The fifth annual meeting of the Society for the Neurobiology of Language will feature three keynote sessions as well as two lively debates about the the role of the right hemisphere in figurative language processing and the interaction between semantic and phonological information in reading. State-of-the-art keynotes will be delivered by Janet Werker, Terry Sejnowski and Bob Knight.

Keynote Sessions

Janet F. Werker

Initial biases and experiential influences on infant speech perception development

Wednesday, November 6, 1:30 – 2:30 pm, Crystal Ballroom

Janet Werker is Professor and Canada Research Chair in the Department of Psychology at the University of British Columbia, and is internationally renowned for her research investigating the perceptual foundations of language acquisition.

Terry Sejnowski

The Dynamic Brain

Thursday, November 7, 1:15 – 2:15 pm, Crystal Ballroom

Terry Sejnowski is the Francis Crick Professor at the Salk Institute for Biological Studies where he heads the Computational Neurobiology Laboratory, and is also a Howard Hughes Medical Institute Investigator. Sejnowski is well known as a pioneer in the field of computational neuroscience, particularly in the areas of learning and memory.

Robert Knight

Language Viewed from Direct Cortical Recordings

Friday, November 8,  6:15 – 7:15 pm, Crystal Ballroom

Robert Knight is a Professor of Psychology and Neuroscience at UC Berkeley and is the former director of the Helen Wills Neuroscience Institute. Knight is widely known for seminal work within multiple areas of neuroscience, including prefrontal cortex function, neural oscillations, and more recently, speech perception and production.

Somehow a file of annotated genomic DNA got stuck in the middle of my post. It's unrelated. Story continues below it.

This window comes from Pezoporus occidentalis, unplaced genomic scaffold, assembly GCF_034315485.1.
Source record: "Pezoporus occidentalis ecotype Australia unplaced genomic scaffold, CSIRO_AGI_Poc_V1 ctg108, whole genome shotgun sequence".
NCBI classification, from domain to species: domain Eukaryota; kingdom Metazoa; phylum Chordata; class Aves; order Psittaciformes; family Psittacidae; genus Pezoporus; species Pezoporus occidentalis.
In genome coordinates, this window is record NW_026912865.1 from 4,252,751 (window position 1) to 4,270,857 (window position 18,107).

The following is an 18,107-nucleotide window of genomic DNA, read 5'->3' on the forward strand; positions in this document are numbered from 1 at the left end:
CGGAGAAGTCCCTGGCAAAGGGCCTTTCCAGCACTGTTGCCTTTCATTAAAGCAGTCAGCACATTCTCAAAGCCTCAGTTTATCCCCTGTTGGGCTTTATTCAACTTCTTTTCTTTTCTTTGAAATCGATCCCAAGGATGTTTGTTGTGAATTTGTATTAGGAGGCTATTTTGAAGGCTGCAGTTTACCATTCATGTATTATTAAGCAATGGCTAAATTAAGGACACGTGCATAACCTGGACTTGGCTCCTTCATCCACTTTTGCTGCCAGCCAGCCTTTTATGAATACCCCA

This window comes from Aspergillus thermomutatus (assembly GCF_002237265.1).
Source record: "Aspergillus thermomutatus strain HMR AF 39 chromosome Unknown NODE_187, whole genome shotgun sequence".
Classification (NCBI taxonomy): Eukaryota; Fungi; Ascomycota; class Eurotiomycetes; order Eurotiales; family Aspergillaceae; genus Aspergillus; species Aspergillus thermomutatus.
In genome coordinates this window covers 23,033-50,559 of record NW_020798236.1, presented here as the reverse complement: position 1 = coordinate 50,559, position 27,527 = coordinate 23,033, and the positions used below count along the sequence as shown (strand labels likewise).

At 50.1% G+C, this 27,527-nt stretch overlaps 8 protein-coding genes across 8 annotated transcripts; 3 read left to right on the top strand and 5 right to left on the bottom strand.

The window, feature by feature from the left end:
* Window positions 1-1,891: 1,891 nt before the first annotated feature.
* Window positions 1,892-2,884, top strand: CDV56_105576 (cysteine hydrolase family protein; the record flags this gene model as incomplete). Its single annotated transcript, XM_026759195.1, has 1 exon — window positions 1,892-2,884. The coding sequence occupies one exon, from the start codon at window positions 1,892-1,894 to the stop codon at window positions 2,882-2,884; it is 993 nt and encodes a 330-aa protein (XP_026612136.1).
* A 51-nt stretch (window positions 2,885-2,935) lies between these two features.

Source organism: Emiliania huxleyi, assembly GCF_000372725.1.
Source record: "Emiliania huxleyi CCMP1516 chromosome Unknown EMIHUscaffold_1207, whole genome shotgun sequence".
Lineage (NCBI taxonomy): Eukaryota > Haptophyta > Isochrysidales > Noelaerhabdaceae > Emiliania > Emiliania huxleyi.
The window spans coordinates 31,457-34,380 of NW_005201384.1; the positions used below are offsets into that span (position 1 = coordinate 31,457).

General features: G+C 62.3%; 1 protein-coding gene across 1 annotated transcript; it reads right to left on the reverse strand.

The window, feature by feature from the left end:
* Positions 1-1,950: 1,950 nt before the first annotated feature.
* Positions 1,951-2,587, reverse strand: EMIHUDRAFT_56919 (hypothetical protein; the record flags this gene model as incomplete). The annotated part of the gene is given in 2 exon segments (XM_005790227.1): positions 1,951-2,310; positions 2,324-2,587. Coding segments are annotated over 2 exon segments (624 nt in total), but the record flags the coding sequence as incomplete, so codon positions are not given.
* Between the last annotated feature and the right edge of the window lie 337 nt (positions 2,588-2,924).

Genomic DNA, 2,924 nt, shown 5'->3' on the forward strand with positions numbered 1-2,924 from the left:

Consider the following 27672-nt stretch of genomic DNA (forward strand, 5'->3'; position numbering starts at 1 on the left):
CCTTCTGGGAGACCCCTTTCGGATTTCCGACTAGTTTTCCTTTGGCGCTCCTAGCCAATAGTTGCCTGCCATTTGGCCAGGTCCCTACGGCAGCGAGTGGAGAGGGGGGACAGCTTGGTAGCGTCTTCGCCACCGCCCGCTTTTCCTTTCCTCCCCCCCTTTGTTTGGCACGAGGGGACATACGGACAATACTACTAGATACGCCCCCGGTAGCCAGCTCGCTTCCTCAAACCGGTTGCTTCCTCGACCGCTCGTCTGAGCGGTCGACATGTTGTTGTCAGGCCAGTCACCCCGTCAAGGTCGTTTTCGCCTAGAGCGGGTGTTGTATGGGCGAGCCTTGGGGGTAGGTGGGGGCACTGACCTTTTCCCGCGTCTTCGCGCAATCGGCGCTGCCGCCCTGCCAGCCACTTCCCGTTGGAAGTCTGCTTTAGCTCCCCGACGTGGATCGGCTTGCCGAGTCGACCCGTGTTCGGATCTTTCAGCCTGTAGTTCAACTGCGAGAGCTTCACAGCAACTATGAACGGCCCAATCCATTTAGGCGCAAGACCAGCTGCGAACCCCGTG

Panel Discussions

Max Coltheart vs Mark Seidenberg

The role of semantic information in reading aloud

Thursday, November 7, 5:45 – 7:15 pm, Crystal Ballroom

Max Coltheart is a member of the Centre for Cognition and its Disorders at Macquarie University, and is a former director of the Macquarie Centre for Cognitive Science. Coltheart is well known for his work on the cognitive neuropsychology and computational modeling of reading from a dual-route perspective.

Mark Seidenberg is the Hilldale and Donald O. Hebb Professor of Psychology at the University of Wisconsin-Madison and a Senior Scientist at Haskins Laboratories. He is well known for his work on the cognitive and neurological bases of language and reading, with a particular emphasis on connectionist modeling.

Miriam Faust vs Alexander M. Rapp

The role of the right hemisphere in figurative language processing

Friday, November 8, 2:45 – 4:15 pm, Crystal Ballroom

Miriam Faust is Professor of Psychology, Director of the Brain and Language Laboratory at the Gonda Multidisciplinary Brain Research Center and Vice-Rector at Bar-Ilan University (Israel). Faust is well known for her work on the neurobiological mechanisms that distinguish left and right hemispheric function, particularly in the domain of semantic processing.

Alexander Rapp is at the Department of Psychiatry and Psychotherapy at the University of Tuebingen. Rapp is well known for his work on the neurobiological foundations of nonliteral language and its disruption in neuropsychiatric disorders.